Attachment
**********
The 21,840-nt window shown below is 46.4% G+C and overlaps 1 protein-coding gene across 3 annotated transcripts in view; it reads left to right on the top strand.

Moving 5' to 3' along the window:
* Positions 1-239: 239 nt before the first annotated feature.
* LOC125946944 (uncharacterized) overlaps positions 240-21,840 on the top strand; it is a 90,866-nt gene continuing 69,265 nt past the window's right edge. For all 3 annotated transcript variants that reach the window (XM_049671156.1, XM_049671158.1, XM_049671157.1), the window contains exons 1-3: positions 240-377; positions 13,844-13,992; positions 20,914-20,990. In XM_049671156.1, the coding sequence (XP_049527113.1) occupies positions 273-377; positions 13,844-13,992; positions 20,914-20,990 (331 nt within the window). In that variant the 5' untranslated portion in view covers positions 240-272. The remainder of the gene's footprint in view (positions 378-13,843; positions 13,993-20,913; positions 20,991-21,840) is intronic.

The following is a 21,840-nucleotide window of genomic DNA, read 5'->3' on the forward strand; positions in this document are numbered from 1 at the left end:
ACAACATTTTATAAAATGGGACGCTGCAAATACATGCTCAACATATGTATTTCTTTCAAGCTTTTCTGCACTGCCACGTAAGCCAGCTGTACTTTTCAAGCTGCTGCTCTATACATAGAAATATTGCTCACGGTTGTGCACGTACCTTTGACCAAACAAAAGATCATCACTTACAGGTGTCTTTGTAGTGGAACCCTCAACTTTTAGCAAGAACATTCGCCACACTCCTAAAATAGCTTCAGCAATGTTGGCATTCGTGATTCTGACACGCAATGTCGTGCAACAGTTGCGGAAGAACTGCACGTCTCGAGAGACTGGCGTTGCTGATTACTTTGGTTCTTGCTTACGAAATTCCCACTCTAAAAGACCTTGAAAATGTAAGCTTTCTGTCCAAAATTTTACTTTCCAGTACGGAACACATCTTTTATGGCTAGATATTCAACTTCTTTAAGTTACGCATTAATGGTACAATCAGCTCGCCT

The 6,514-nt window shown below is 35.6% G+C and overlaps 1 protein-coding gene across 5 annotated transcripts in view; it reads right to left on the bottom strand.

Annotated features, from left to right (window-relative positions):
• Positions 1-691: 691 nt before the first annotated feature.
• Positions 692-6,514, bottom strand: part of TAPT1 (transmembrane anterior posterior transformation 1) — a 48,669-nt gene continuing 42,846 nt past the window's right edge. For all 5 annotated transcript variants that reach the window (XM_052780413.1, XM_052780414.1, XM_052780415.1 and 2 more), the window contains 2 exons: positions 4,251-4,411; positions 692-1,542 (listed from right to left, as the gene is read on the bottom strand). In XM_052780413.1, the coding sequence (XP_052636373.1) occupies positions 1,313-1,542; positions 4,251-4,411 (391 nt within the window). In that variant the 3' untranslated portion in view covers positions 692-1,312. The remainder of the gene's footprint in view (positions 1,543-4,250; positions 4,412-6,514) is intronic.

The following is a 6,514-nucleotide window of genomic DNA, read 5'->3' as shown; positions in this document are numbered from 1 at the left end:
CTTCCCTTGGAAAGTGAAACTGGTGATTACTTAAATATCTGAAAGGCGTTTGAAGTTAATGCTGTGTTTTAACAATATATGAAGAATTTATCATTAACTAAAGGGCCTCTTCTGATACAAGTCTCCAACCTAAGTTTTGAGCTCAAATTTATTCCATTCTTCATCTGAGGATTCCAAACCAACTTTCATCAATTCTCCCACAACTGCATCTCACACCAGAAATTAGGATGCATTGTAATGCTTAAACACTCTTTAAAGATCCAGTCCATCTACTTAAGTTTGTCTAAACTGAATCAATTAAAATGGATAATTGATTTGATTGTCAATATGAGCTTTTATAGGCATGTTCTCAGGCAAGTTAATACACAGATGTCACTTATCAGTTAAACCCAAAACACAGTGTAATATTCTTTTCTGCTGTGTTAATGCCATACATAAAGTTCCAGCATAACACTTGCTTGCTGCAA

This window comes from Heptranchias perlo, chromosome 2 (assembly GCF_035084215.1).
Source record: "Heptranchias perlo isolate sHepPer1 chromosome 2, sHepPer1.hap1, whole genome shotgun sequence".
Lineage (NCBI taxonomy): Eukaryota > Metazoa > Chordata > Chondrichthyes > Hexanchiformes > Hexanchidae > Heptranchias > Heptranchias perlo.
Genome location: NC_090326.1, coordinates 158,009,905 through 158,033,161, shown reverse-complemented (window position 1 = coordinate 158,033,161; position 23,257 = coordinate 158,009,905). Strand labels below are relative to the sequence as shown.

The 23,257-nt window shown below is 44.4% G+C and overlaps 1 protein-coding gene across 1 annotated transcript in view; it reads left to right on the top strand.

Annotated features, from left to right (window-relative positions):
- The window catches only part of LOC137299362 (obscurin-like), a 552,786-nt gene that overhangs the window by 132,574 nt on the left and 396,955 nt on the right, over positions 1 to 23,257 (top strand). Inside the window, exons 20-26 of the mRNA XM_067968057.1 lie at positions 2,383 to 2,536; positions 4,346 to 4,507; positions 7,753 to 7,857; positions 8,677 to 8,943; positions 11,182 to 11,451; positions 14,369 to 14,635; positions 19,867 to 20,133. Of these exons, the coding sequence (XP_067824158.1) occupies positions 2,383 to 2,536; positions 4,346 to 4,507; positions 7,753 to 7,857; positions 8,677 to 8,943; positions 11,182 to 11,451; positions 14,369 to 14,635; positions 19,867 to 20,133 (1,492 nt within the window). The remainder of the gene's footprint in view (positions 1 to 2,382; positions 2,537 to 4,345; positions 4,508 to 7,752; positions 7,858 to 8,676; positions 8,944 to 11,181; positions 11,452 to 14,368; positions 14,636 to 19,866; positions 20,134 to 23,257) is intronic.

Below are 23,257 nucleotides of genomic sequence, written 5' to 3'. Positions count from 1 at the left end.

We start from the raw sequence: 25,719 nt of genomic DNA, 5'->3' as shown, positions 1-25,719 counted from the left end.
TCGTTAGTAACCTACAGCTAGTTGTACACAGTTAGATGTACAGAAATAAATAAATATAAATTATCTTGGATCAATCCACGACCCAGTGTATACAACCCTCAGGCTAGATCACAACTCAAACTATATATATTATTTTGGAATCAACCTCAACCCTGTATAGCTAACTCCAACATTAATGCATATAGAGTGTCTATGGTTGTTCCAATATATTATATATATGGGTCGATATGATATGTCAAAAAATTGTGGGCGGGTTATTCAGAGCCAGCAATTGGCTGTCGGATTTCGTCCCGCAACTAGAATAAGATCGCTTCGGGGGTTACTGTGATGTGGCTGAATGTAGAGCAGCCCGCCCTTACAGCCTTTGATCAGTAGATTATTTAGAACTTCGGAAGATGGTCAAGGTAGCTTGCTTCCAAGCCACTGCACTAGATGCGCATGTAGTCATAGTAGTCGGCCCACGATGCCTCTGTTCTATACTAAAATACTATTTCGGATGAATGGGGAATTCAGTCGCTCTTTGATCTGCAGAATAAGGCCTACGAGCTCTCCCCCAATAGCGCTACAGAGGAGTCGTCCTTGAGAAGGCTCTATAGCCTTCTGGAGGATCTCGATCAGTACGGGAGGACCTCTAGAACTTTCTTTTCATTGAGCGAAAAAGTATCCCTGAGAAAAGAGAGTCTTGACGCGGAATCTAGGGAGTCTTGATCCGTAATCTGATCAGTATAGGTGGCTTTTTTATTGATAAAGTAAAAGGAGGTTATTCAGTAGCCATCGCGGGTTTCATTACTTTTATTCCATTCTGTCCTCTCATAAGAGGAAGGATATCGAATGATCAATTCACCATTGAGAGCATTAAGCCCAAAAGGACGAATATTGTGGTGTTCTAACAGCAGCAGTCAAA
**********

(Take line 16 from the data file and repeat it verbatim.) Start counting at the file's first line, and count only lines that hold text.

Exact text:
Genome location: NC_090326.1, coordinates 158,009,905 through 158,033,161, shown reverse-complemented (window position 1 = coordinate 158,033,161; position 23,257 = coordinate 158,009,905). Strand labels below are relative to the sequence as shown.